In case anyone is wondering, the General Conference building (where we are located as part of the North American Division office), is mostly not very exciting. There are lots of cubicles and copy machines and computer screens. Once the excitement wears off with the “famous Adventist sightings,” it pretty much looks like most office buildings. But there have been a few additions lately that have changed that a bit. One is an art gallery called “Eden to Eden”—a collection of paintings by Adventist artists depicting scenes from Genesis to Revelation. A few months ago, a new painting showed up—freshly finished by Lars Justinen. It moved me to tears—literally. I’m not an art expert, and I don’t consider myself overly emotional, so that actually means something. Even now, I can’t keep my eyes off of it every time I pass by. (Are you curious yet?)
The picture shows Jesus kneeling down and looking into the face of a leper, who is sitting on the ground. The leper’s face is horribly disfigured, but shows surprise as he looks wide-eyed into Jesus’ face. And then there is Jesus’ face. It is full of emotion—surprise, pain, compassion, and maybe even a little bit of anger. It’s like Jesus sees the pain of a sinful world written all over this man’s face, and it cuts Him to His core. It draws Him to the man, and He reaches for the man’s diseased hand. You get the feeling that He’s not leaving until that leper knows he is loved and knows he is clean.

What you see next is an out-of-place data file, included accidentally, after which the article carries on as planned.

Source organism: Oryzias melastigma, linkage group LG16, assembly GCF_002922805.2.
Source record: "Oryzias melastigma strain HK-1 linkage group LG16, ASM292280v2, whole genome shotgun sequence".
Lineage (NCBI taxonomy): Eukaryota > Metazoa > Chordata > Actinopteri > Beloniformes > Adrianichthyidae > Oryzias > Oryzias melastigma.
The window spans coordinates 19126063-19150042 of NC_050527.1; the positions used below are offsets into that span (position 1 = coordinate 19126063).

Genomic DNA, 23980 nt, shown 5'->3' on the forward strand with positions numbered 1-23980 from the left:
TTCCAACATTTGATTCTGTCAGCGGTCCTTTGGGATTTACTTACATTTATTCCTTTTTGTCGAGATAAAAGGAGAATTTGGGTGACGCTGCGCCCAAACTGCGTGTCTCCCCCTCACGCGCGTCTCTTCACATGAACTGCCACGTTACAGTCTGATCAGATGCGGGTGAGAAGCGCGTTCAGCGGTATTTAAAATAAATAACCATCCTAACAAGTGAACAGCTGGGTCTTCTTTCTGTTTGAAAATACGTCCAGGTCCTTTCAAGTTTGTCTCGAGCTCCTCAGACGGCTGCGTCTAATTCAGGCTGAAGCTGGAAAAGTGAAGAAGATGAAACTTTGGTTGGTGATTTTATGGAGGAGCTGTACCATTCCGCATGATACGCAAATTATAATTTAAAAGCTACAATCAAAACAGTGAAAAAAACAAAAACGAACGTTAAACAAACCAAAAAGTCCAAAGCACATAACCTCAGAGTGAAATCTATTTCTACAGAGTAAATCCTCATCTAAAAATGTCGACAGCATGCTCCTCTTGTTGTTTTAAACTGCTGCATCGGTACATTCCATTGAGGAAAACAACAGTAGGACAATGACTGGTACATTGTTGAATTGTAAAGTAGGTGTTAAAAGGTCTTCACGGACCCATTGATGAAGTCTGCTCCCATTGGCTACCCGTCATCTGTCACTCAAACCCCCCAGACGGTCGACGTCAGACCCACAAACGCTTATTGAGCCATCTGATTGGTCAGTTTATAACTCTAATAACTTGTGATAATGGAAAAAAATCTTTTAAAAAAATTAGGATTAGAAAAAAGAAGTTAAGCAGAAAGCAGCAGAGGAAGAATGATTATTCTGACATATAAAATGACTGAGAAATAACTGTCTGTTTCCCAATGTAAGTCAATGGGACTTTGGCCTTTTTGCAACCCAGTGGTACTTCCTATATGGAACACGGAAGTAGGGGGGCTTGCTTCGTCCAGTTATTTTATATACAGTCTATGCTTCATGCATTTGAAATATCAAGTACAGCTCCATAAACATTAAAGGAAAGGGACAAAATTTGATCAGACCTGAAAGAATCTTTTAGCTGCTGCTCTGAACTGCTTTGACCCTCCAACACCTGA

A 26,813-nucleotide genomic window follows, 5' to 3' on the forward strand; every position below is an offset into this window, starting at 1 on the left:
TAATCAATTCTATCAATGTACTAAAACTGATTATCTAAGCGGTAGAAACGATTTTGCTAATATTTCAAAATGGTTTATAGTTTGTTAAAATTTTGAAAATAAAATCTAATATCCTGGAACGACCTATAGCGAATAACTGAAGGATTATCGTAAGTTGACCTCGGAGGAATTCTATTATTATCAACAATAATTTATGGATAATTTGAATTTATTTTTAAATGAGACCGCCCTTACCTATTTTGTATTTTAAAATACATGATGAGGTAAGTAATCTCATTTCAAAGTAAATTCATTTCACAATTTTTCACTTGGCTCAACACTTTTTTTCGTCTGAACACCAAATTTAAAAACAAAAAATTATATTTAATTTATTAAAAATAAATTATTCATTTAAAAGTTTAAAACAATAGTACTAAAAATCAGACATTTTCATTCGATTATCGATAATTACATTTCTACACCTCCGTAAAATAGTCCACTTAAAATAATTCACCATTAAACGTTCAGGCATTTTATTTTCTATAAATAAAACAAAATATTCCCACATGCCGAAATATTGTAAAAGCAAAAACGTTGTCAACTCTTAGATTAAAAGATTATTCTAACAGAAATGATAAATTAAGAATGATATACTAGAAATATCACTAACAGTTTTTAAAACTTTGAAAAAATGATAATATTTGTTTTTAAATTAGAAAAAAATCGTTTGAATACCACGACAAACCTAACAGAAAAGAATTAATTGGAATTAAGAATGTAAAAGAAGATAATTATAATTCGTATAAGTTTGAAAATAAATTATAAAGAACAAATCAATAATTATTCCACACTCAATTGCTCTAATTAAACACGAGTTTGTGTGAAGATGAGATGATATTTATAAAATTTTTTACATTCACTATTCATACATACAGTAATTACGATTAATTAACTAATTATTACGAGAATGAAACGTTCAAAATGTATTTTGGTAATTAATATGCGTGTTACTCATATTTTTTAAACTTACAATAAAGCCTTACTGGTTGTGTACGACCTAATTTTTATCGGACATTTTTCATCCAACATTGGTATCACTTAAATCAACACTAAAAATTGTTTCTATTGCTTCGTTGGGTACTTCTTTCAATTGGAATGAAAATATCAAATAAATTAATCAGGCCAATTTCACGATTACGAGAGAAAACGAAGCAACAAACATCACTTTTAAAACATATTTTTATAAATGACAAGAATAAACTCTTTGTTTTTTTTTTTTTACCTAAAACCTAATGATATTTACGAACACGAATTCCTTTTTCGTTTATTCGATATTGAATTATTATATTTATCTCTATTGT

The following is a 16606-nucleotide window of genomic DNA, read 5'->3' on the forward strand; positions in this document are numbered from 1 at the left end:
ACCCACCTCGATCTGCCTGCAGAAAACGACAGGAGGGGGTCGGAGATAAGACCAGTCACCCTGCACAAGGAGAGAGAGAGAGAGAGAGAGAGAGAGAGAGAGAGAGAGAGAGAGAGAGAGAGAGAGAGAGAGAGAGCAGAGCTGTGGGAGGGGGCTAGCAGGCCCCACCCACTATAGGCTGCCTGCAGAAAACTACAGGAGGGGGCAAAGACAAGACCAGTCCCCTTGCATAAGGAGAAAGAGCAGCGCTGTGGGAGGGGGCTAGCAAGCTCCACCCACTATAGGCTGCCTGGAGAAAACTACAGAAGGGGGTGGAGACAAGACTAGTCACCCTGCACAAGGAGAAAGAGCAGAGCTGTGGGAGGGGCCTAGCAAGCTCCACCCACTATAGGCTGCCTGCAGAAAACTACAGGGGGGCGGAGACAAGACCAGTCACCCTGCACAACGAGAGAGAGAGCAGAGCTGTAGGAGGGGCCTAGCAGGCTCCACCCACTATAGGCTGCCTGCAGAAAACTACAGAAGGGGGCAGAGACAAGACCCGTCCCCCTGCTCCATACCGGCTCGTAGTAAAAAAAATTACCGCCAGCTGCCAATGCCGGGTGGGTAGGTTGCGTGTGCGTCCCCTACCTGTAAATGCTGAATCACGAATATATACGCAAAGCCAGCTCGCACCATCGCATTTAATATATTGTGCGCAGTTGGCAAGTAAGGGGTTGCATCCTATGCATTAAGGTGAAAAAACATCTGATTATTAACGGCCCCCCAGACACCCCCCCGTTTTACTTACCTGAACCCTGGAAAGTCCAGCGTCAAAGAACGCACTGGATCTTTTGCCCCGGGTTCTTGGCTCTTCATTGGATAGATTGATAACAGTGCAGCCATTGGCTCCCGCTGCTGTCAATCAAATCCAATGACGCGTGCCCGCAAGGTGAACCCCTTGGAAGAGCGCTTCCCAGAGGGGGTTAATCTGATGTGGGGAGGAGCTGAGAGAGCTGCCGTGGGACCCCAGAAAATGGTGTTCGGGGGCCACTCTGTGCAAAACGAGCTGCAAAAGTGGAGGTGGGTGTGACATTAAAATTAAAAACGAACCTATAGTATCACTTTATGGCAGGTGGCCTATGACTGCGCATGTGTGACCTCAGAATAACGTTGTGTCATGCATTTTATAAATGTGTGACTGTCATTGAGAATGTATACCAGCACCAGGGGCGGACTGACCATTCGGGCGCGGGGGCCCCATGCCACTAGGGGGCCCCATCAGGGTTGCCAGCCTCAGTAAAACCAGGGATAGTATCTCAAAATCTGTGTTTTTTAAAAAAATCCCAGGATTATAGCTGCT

When I look at that picture, I see myself. I am that leper, with a heart disfigured by selfishness and pride. But when I look up at Jesus’ face, I am startled at His overflowing compassion. I don’t see the condemnation, disappointment, or rejection I expect. He doesn’t turn away, He reaches out to me. As I look into His face, I realize again how amazing His grace is—that He could love me as I am and make me whole and holy.
Just as breathtaking is the realization that I am called to also be like Jesus in that picture. To recognize the broken image of God in the most desperate faces; to not turn away in fear or disgust, but to draw near and not leave until they know they are loved and they know Who can make them clean. There is no greater honor on earth than this calling.
May you who have been called to this mission serve with all the courage, love, and strength Jesus gives you. And if you ever doubt your condition or calling, take the time to look again into His face and be amazed.
“A man with leprosy came and knelt in front of Jesus, begging to be healed. ‘If you are willing, you can heal me and make me clean,’ he said. Moved with compassion, Jesus reached out and touched him. ‘I am willing,’ he said. ‘Be healed!’” – Mark 1:40-41
*Once or twice a month, we send out a short devotional to our volunteers. This was written by Andrea Keele, and sent on January 6, 2016.